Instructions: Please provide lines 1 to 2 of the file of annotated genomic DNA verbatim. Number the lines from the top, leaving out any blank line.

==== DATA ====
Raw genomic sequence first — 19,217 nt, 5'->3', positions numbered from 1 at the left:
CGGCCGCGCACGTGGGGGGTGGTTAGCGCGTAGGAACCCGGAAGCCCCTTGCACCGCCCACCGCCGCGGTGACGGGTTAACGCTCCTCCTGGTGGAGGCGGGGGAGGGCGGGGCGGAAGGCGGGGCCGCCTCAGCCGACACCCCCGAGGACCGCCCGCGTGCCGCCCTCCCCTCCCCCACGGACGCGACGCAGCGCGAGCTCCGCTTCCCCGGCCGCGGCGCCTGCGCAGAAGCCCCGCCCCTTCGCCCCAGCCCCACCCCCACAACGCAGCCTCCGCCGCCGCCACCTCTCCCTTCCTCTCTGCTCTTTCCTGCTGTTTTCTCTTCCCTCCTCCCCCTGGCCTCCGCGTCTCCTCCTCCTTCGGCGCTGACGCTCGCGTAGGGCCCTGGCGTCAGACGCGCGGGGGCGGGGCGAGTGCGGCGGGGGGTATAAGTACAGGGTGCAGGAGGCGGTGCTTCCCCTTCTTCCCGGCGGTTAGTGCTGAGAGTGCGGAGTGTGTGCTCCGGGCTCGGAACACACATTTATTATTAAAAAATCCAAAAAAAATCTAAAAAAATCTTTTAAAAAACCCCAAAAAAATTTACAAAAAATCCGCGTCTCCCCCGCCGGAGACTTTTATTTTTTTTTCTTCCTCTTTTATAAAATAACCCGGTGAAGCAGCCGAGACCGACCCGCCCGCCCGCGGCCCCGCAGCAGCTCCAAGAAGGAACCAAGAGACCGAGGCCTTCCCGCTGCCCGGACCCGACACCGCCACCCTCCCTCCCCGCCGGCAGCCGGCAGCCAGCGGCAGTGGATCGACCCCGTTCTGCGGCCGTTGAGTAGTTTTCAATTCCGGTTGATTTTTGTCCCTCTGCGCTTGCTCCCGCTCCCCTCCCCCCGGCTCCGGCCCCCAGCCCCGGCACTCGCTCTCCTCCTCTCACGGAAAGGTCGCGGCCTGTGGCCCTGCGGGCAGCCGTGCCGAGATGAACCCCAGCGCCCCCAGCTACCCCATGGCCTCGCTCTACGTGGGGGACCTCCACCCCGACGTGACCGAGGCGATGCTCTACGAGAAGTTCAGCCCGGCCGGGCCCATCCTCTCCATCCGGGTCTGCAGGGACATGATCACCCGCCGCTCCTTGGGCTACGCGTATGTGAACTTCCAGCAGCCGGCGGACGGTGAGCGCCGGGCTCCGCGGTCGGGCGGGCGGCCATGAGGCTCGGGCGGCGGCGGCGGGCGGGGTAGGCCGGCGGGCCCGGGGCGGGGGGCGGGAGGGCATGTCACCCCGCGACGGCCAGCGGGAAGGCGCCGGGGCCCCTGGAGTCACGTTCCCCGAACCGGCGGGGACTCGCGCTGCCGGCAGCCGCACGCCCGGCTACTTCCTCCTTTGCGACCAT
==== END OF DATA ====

Raw genomic sequence first — 19,217 nt, 5'->3', positions numbered from 1 at the left:
CGGCCGCGCACGTGGGGGGTGGTTAGCGCGTAGGAACCCGGAAGCCCCTTGCACCGCCCACCGCCGCGGTGACGGGTTAACGCTCCTCCTGGTGGAGGCGGGGGAGGGCGGGGCGGAAGGCGGGGCCGCCTCAGCCGACACCCCCGAGGACCGCCCGCGTGCCGCCCTCCCCTCCCCCACGGACGCGACGCAGCGCGAGCTCCGCTTCCCCGGCCGCGGCGCCTGCGCAGAAGCCCCGCCCCTTCGCCCCAGCCCCACCCCCACAACGCAGCCTCCGCCGCCGCCACCTCTCCCTTCCTCTCTGCTCTTTCCTGCTGTTTTCTCTTCCCTCCTCCCCCTGGCCTCCGCGTCTCCTCCTCCTTCGGCGCTGACGCTCGCGTAGGGCCCTGGCGTCAGACGCGCGGGGGCGGGGCGAGTGCGGCGGGGGGTATAAGTACAGGGTGCAGGAGGCGGTGCTTCCCCTTCTTCCCGGCGGTTAGTGCTGAGAGTGCGGAGTGTGTGCTCCGGGCTCGGAACACACATTTATTATTAAAAAATCCAAAAAAAATCTAAAAAAATCTTTTAAAAAACCCCAAAAAAATTTACAAAAAATCCGCGTCTCCCCCGCCGGAGACTTTTATTTTTTTTTCTTCCTCTTTTATAAAATAACCCGGTGAAGCAGCCGAGACCGACCCGCCCGCCCGCGGCCCCGCAGCAGCTCCAAGAAGGAACCAAGAGACCGAGGCCTTCCCGCTGCCCGGACCCGACACCGCCACCCTCCCTCCCCGCCGGCAGCCGGCAGCCAGCGGCAGTGGATCGACCCCGTTCTGCGGCCGTTGAGTAGTTTTCAATTCCGGTTGATTTTTGTCCCTCTGCGCTTGCTCCCGCTCCCCTCCCCCCGGCTCCGGCCCCCAGCCCCGGCACTCGCTCTCCTCCTCTCACGGAAAGGTCGCGGCCTGTGGCCCTGCGGGCAGCCGTGCCGAGATGAACCCCAGCGCCCCCAGCTACCCCATGGCCTCGCTCTACGTGGGGGACCTCCACCCCGACGTGACCGAGGCGATGCTCTACGAGAAGTTCAGCCCGGCCGGGCCCATCCTCTCCATCCGGGTCTGCAGGGACATGATCACCCGCCGCTCCTTGGGCTACGCGTATGTGAACTTCCAGCAGCCGGCGGACGGTGAGCGCCGGGCTCCGCGGTCGGGCGGGCGGCCATGAGGCTCGGGCGGCGGCGGCGGGCGGGGTAGGCCGGCGGGCCCGGGGCGGGGGGCGGGAGGGCATGTCACCCCGCGACGGCCAGCGGGAAGGCGCCGGGGCCCCTGGAGTCACGTTCCCCGAACCGGCGGGGACTCGCGCTGCCGGCAGCCGCACGCCCGGCTACTTCCTCCTTTGCGACCAT